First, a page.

Siberechts was one of hundreds of Dutch and Flemish artists who came to Britain in the seventeenth century. He was baptised in Antwerp in 1627. The son of a sculptor, he was elected to the Guild of St Luke in 1648. By 1674 he was in England, apparently at the encouragement of George Villiers, 2nd Duke of Buckingham, who had seen some of Siberechts's landscapes in Antwerp in 1670. He was a Catholic and one of his daughters was a lace-maker for the Queen. His younger daughter, Frances, married the sculptor John Nost.
His earliest known landscapes were Italianate in style, following a probable visit to Italy in the late 1640s. Afterwards he painted Flemish scenes containing figures and animals, although he was known in England as a painter of topographical views of country houses and generalised landscapes, particularly of the Peak District. He seems to have travelled widely in Britain, and was in Wales in 1696. His undated View of Nottingham and the Trent (Coll. Lord Middleton, Birdsall House, Yorks.) is possibly among the earliest of British landscape paintings. His country house commissions included views of Longleat (1675), Chevely (1681), Chatsworth (1694) and Wollaton (1695). He remained in England until his death.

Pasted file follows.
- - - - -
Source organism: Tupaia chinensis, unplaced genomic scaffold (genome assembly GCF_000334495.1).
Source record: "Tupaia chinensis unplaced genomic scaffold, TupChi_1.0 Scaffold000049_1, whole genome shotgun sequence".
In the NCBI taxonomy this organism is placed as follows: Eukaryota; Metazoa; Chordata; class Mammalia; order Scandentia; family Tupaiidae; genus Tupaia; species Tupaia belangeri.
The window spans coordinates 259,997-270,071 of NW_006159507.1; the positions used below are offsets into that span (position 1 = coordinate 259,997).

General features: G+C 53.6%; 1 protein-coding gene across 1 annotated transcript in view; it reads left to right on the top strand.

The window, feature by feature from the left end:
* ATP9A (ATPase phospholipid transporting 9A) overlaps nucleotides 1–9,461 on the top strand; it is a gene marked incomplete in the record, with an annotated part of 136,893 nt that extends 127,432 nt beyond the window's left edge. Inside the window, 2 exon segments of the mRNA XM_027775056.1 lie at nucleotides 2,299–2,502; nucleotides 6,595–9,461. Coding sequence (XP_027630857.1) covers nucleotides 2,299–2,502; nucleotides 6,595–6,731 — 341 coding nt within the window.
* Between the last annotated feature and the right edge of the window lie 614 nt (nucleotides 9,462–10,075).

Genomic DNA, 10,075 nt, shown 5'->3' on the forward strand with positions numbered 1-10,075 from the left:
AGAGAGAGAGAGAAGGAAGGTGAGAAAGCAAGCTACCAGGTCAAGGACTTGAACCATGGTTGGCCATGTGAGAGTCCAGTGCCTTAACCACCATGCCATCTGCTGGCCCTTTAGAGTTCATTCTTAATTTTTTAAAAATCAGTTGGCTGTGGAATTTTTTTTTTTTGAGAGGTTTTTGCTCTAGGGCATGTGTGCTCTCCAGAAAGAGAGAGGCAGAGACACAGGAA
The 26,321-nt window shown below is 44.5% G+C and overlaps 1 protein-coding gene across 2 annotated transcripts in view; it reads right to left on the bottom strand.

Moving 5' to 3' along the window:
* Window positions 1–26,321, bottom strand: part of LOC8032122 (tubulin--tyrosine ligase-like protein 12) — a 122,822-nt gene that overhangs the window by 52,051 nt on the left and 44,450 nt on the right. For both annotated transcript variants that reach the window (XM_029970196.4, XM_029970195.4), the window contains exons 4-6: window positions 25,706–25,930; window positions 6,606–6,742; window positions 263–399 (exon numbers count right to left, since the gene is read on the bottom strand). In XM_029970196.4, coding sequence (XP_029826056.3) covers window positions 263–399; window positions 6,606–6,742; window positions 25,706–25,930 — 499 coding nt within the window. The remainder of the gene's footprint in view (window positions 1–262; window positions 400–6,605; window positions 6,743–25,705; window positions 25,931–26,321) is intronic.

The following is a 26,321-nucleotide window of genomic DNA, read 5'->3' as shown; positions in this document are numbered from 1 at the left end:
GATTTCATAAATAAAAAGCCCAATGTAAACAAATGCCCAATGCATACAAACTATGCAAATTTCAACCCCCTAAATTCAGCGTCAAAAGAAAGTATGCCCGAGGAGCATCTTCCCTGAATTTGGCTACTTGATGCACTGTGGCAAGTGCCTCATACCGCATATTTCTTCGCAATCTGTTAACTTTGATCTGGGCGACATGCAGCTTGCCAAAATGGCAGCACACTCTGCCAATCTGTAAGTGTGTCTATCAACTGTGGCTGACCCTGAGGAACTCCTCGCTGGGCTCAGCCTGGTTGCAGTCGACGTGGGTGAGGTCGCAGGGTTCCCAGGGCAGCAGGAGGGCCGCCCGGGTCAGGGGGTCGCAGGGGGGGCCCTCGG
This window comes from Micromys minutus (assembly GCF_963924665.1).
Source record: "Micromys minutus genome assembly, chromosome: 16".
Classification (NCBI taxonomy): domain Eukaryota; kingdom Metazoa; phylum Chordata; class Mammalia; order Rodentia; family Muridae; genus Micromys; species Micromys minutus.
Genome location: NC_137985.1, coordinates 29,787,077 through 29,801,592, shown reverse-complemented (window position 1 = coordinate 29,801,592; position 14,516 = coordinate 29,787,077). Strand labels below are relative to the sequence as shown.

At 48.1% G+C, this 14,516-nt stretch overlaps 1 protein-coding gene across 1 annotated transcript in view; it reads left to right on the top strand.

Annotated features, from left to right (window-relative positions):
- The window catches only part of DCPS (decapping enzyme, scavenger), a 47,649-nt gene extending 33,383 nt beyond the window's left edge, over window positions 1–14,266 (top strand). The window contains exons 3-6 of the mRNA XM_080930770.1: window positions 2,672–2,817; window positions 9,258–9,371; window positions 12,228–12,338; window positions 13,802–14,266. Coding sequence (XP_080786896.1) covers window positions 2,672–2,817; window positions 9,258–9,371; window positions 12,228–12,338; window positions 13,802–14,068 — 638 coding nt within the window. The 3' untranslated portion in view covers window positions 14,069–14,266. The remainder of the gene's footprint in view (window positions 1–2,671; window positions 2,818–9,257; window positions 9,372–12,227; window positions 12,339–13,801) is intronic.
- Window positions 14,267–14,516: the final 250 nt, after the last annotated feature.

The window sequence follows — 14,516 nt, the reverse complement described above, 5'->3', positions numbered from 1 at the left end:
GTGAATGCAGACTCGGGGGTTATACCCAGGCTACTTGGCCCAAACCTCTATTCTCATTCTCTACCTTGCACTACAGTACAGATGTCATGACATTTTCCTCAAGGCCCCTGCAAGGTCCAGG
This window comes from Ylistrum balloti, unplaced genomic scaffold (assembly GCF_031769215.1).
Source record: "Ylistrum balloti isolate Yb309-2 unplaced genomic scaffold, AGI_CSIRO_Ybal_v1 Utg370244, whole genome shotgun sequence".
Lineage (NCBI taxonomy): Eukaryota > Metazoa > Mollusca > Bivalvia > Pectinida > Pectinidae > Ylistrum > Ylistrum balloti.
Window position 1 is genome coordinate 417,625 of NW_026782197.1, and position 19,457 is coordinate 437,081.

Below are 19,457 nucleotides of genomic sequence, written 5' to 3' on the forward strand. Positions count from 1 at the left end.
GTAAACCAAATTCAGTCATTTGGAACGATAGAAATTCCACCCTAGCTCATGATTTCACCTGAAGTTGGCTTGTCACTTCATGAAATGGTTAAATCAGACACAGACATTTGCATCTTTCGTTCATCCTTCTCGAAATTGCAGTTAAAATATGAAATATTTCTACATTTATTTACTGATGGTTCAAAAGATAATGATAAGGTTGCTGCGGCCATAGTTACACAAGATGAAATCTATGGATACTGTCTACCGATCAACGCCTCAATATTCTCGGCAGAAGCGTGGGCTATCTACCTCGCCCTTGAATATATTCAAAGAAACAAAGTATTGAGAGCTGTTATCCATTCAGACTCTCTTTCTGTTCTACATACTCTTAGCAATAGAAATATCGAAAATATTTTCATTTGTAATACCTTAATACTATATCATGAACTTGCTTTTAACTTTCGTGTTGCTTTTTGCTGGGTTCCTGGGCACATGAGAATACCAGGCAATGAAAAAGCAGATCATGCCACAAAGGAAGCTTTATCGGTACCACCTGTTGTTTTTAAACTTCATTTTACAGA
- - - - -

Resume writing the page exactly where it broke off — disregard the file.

T.H. Fokker, Jan Siberechts, Peintre de la Paysanne Flamande, Brussels and Paris 1931
John Harris, The Artist and the Country House, London 1979, pp.46-8
Lindsay Stainton and Christopher White, Drawing in England from Hilliard to Hogarth, London 1987, p.155
Ellis Waterhouse, Painting in Britain 1530 to 1790, revised edition, New Haven and London 1994, pp.117-18, 154, 155, 240, 297
Jan Siberechts (1627–1703) was a Flemish landscape painter who after a successful career in Antwerp, emigrated in the latter part of his life to England. In his early works, he developed a personal style of landscape painting, with an emphasis on the Flemish countryside and country life. His later landscapes painted in England retained their Flemish character by representing a universal theme. Siberechts also painted hunting scenes for his English patrons. The topographical views he created in England stand at the beginning of the English landscape tradition.